Following a defiant seventh-round knockout of previously unbeaten Jose Pedraza (22-1, 12...
If King could see the NFL today .â€‚.â€‚.â€‚
This article first appeared on BASN January 19 2011MILWAUKEE — The days after the Martin Luther King Jr. national holiday, I find myself thinking about the so-called Rooney Rule in the National Football League.
(It is Packers/Bears week, after all.)
The NFL has a rule — named after Pittsburgh Steelers owner Dan Rooney — that requires all teams to interview a qualified minority candidate before making a final decision on hiring a white candidate.
It’s a landmark form of affirmative action by a major U.S. corporation intended to ensure more diversity in hiring that has achieved the desired results.
This weekend’s conference championship games will feature not one but two African-American head coaches — Lovie Smith of the Chicago Bears and Mike Tomlin of the Pittsburgh Steelers.
Chances are neither would be a head coach today without the Rooney Rule.
Just like black quarterbacks, it’s no longer a surprise to see an African-American football coach on the sidelines, but it was just 10 years ago.
Curiously, the Rooney Rule, adopted in 2003, also means that when the Minnesota Vikings had an opening for head football coach, there was no need for any white candidates to apply.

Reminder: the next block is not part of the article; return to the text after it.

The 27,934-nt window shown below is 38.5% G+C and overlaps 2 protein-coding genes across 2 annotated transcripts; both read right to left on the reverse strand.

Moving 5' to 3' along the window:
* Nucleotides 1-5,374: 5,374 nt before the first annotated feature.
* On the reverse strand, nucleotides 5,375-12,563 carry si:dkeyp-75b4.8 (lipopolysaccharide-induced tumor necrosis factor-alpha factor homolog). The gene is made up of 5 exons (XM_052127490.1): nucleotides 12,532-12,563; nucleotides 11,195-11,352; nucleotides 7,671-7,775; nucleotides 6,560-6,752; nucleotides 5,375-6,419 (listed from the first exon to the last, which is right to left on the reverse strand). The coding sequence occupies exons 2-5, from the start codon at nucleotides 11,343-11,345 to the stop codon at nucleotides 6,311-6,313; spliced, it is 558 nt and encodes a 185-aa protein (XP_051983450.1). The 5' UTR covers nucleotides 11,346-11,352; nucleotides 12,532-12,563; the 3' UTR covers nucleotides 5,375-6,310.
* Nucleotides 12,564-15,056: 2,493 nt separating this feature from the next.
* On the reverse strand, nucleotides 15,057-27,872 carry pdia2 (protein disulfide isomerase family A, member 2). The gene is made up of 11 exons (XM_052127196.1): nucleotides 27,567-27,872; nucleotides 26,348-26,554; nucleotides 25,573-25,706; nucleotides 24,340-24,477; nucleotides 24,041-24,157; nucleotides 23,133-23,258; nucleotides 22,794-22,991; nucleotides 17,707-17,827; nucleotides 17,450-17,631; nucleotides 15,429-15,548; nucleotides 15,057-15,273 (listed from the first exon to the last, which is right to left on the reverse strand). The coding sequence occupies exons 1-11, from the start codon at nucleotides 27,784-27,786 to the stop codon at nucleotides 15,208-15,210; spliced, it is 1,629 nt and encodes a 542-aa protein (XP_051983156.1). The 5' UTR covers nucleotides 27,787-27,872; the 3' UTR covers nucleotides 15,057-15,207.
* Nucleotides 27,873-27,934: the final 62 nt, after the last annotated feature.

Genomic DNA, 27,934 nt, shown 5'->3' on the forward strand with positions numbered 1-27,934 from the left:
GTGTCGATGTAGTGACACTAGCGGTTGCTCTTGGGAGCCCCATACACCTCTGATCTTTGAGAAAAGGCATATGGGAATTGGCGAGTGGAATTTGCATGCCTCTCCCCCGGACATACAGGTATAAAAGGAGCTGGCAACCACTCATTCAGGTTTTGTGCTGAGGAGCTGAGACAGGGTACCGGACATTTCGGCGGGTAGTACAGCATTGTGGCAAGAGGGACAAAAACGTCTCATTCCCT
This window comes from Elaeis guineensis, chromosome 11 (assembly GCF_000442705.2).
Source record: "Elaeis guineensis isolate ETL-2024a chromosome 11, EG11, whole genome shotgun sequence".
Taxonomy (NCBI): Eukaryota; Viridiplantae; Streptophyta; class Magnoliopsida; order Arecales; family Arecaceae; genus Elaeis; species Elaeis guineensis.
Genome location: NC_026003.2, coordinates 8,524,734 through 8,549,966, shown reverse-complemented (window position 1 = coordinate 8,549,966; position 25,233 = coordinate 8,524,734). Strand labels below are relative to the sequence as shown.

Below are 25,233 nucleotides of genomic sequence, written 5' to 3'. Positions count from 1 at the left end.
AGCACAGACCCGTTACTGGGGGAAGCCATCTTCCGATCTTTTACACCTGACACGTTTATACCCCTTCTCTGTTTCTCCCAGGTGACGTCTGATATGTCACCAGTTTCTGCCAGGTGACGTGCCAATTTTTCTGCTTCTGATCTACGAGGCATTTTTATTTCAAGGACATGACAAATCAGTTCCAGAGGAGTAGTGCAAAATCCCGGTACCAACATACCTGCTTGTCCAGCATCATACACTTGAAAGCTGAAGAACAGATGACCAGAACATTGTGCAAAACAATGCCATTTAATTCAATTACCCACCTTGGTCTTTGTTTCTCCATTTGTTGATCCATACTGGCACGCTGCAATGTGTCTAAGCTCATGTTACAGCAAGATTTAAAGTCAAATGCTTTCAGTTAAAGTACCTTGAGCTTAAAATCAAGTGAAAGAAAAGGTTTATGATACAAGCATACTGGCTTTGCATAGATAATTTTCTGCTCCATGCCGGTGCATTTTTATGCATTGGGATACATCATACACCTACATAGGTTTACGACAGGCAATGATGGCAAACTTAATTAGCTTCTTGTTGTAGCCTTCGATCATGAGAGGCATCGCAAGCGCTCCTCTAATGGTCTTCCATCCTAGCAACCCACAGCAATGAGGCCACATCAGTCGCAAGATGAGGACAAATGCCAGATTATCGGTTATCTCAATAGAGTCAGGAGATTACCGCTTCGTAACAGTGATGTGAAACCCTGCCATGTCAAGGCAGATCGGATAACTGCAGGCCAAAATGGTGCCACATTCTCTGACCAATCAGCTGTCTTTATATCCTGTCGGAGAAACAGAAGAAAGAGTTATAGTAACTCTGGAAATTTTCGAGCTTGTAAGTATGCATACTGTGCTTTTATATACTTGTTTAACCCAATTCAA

The Vikings already had an African-American — Leslie Frazier — serving as interim coach. When the owner hired Frazier full time, there was no requirement to give anybody else a chance.
Sometimes you have to wonder if that’s really what we mean by equal opportunity.
The question about the Rooney Rule arose during a conversation with a friend sparked by recent news that former Green Bay Packers head coach Ray Rhodes had announced his retirement from professional football.
Rhodes had been working as assistant defensive back coach for the Houston Texans, but many readers remember he was the first African-American coach of the Green Bay Packers in 1999. Rhodes lasted just one rocky year with the Pack, finishing 8-8. For many Packers fans, and the organization, it wasn’t enough.
I defended Rhodes back then, but I couldn’t criticize the Packers because at least they had given him a chance.
The week before King Day, a Washington Post/ABC News poll found that even with the election of President Barack Obama, only about a third of all Americans feel race relations have significantly improved.
Almost half of whites said blacks have achieved racial parity, but most blacks were significantly less optimistic — only 19% agreed with that statement. That suggests there’s still much work to be done.
Many like to play the “What would Martin Luther King Jr. think if he was alive today?” game. So do I.
I think King would be proud of President Obama but dismayed by the way some people still question his racial background and religious beliefs.
I think King would be honored so many streets, schools and public buildings were named after him, but dismayed by the violence, crime and underperforming black students at some of those locations.
I think King would continue to push America to be better than it is and hope for the day there was no need for a Rooney rule to ensure everybody received a fair shot at success.
I also think he would be rooting for the Packers against Chicago next Sunday, although I admit I have no way of knowing that for sure.
But then, there’s no denying King was a very wise man.